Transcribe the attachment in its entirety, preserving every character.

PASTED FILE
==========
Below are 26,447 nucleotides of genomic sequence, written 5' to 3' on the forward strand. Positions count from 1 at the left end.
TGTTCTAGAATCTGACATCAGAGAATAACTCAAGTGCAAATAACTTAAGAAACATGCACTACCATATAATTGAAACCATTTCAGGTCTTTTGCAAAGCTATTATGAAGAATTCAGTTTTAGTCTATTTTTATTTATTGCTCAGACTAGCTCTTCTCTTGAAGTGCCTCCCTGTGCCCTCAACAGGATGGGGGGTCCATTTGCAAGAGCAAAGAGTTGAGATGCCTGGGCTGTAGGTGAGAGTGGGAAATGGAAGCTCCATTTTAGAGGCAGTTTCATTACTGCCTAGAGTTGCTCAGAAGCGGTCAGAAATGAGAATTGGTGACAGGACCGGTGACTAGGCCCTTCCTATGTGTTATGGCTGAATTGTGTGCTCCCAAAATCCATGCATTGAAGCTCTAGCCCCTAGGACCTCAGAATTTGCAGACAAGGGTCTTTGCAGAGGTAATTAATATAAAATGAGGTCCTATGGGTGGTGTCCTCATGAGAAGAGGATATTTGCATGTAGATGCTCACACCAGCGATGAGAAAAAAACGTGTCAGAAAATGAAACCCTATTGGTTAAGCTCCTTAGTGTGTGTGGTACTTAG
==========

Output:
Below are 26,447 nucleotides of genomic sequence, written 5' to 3' on the forward strand. Positions count from 1 at the left end.
TGTTCTAGAATCTGACATCAGAGAATAACTCAAGTGCAAATAACTTAAGAAACATGCACTACCATATAATTGAAACCATTTCAGGTCTTTTGCAAAGCTATTATGAAGAATTCAGTTTTAGTCTATTTTTATTTATTGCTCAGACTAGCTCTTCTCTTGAAGTGCCTCCCTGTGCCCTCAACAGGATGGGGGGTCCATTTGCAAGAGCAAAGAGTTGAGATGCCTGGGCTGTAGGTGAGAGTGGGAAATGGAAGCTCCATTTTAGAGGCAGTTTCATTACTGCCTAGAGTTGCTCAGAAGCGGTCAGAAATGAGAATTGGTGACAGGACCGGTGACTAGGCCCTTCCTATGTGTTATGGCTGAATTGTGTGCTCCCAAAATCCATGCATTGAAGCTCTAGCCCCTAGGACCTCAGAATTTGCAGACAAGGGTCTTTGCAGAGGTAATTAATATAAAATGAGGTCCTATGGGTGGTGTCCTCATGAGAAGAGGATATTTGCATGTAGATGCTCACACCAGCGATGAGAAAAAAACGTGTCAGAAAATGAAACCCTATTGGTTAAGCTCCTTAGTGTGTGTGGTACTTAG